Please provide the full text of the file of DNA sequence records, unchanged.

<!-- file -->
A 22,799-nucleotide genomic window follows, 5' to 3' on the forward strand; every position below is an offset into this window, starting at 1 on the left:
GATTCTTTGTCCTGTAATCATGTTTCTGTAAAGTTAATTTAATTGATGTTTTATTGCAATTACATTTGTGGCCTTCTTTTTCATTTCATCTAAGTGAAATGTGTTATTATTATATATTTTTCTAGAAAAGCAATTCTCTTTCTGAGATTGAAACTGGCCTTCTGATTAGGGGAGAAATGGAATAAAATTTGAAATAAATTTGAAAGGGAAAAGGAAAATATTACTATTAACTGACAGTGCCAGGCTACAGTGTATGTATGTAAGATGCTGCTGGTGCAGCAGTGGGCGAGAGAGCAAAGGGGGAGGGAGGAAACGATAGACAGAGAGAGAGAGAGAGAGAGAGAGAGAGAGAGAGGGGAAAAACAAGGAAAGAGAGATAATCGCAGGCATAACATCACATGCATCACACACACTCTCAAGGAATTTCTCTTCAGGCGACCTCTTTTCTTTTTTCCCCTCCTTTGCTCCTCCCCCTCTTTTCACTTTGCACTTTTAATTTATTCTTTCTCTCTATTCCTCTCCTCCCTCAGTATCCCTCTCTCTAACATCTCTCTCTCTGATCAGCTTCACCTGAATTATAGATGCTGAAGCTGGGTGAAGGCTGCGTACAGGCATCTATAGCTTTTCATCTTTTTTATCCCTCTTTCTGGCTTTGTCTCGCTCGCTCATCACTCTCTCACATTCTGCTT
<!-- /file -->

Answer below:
A 22,799-nucleotide genomic window follows, 5' to 3' on the forward strand; every position below is an offset into this window, starting at 1 on the left:
GATTCTTTGTCCTGTAATCATGTTTCTGTAAAGTTAATTTAATTGATGTTTTATTGCAATTACATTTGTGGCCTTCTTTTTCATTTCATCTAAGTGAAATGTGTTATTATTATATATTTTTCTAGAAAAGCAATTCTCTTTCTGAGATTGAAACTGGCCTTCTGATTAGGGGAGAAATGGAATAAAATTTGAAATAAATTTGAAAGGGAAAAGGAAAATATTACTATTAACTGACAGTGCCAGGCTACAGTGTATGTATGTAAGATGCTGCTGGTGCAGCAGTGGGCGAGAGAGCAAAGGGGGAGGGAGGAAACGATAGACAGAGAGAGAGAGAGAGAGAGAGAGAGAGAGAGAGGGGAAAAACAAGGAAAGAGAGATAATCGCAGGCATAACATCACATGCATCACACACACTCTCAAGGAATTTCTCTTCAGGCGACCTCTTTTCTTTTTTCCCCTCCTTTGCTCCTCCCCCTCTTTTCACTTTGCACTTTTAATTTATTCTTTCTCTCTATTCCTCTCCTCCCTCAGTATCCCTCTCTCTAACATCTCTCTCTCTGATCAGCTTCACCTGAATTATAGATGCTGAAGCTGGGTGAAGGCTGCGTACAGGCATCTATAGCTTTTCATCTTTTTTATCCCTCTTTCTGGCTTTGTCTCGCTCGCTCATCACTCTCTCACATTCTGCTT